“Zeta has left hazards like flooded roads, downed power lines and displaced wildlife in our communities that no one should take lightly. Now is not the time to go sight-seeing,” Louisiana Gov. John Bel Edwards tweeted Thursday morning. “Everyone needs to remain vigilant, continue to listen to local officials and be safe.”
Louisiana was hit hard by Zeta, the fifth tropical system to make landfall in the state this season.
About 25 people had to be evacuate when Zeta caused part of an apartment building to collapse near Gretna, Louisiana, in Jefferson Parish, WDSU reported. One person was injured.
One person was taken to the hospital after a roof collapsed on a building in New Orleans, The Advocate reported. The lights went out on Bourbon Street.
Thursday morning, the Lake Pontchartrain Causeway Bridge was closed in both directions because of the severe weather, the state Department of Transportation announced.
Video on WDSU from Grand Isle, a barrier island in Jefferson Parish, showed large homes with their roofs torn off, a crumpled gas station canopy and downed utility poles and wires.
“We’re really getting beat. We’re looking at wind over 100 (mph) for sure,” Grand Isle Mayor David Camardelle said in an interview with WDSU as Zeta’s eyewall moved over the island.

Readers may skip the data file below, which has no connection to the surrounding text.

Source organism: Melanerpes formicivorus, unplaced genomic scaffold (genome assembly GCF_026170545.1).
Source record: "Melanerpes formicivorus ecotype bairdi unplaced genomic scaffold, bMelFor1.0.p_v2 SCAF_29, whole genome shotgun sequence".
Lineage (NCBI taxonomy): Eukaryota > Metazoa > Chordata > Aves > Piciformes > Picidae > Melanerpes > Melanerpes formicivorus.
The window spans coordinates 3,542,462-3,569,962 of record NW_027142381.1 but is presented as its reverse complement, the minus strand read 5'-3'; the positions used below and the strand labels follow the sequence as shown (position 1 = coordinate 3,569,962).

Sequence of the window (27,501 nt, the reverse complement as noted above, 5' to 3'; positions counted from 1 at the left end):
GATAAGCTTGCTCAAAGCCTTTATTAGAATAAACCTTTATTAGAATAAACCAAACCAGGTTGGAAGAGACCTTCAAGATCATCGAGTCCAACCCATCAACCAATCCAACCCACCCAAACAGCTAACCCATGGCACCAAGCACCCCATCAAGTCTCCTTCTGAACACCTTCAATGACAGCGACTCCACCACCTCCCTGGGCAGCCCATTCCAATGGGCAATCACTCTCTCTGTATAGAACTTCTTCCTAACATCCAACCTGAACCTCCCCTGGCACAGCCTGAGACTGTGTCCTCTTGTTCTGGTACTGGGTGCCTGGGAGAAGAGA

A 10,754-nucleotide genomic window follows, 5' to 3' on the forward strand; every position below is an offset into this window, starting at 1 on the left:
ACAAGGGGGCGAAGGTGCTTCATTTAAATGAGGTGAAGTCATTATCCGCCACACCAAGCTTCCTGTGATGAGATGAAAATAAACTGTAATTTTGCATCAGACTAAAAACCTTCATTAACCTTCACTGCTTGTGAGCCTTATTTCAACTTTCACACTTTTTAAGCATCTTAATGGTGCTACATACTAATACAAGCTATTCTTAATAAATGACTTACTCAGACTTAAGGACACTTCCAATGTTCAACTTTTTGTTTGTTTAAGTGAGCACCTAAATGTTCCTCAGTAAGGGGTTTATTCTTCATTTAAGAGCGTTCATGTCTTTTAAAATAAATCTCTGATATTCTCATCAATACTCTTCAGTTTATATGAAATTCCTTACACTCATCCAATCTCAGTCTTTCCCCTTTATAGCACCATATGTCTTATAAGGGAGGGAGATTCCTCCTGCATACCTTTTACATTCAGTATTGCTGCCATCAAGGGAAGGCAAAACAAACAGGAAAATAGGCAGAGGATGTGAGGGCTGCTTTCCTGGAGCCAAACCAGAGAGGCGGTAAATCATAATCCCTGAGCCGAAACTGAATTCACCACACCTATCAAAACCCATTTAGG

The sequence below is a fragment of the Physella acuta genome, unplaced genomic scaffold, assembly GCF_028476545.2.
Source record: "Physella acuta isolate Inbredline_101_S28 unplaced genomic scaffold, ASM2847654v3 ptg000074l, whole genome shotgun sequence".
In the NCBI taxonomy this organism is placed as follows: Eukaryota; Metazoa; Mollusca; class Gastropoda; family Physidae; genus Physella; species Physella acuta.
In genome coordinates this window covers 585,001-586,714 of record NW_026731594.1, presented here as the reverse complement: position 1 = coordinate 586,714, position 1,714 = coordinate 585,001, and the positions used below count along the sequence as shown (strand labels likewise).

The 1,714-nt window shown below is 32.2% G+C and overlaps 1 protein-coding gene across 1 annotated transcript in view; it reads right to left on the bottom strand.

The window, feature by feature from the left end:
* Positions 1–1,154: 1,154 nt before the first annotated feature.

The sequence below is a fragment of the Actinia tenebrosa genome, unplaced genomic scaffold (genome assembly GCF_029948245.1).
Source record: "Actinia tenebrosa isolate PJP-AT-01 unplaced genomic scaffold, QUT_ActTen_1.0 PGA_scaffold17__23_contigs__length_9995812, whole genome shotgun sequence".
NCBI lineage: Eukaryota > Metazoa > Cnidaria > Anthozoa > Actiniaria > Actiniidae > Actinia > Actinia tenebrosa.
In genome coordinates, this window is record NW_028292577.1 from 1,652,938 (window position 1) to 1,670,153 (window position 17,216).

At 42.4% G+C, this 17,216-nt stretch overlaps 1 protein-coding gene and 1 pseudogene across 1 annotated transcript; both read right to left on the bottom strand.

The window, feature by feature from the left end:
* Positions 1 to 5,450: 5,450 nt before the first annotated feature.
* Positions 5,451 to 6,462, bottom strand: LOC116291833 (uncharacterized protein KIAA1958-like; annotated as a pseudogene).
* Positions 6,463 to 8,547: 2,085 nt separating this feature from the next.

The Jefferson Parish government posted a image on Twitter showing three breaches in Grand Isle’s levee, known as the “burrito levee” because it’s a large roll of plastic filled with sand. The levee was severely damaged by Cristobal at the beginning of the hurricane season and work continued through the summer to shore it up.
“Zeta gave us a good punch,” Parish President Guy McInnis told the station. “We were experiencing 120 mph gusts in the lower end of the parish and 90 to 105 in the upper end of the parish.”
“We have multiple reports of people in distress with their roofs being blown off,” McInnis said. “We’re going to get out there as soon as we can.”
Terrebonne Parish officials said they had received several reports of downed power lines and utility poles.
“Please stay home and off roadways and highways until first responders can assess road conditions,” the parish emergency management office said in a Facebook post.
The Lafourche Parish Sheriff’s Office, just to the east of where Zeta came ashore, said similar reports were coming in there. Public Information Officer Brennan Matherne shared video from the sheriff that showed a large boat washed on to a highway.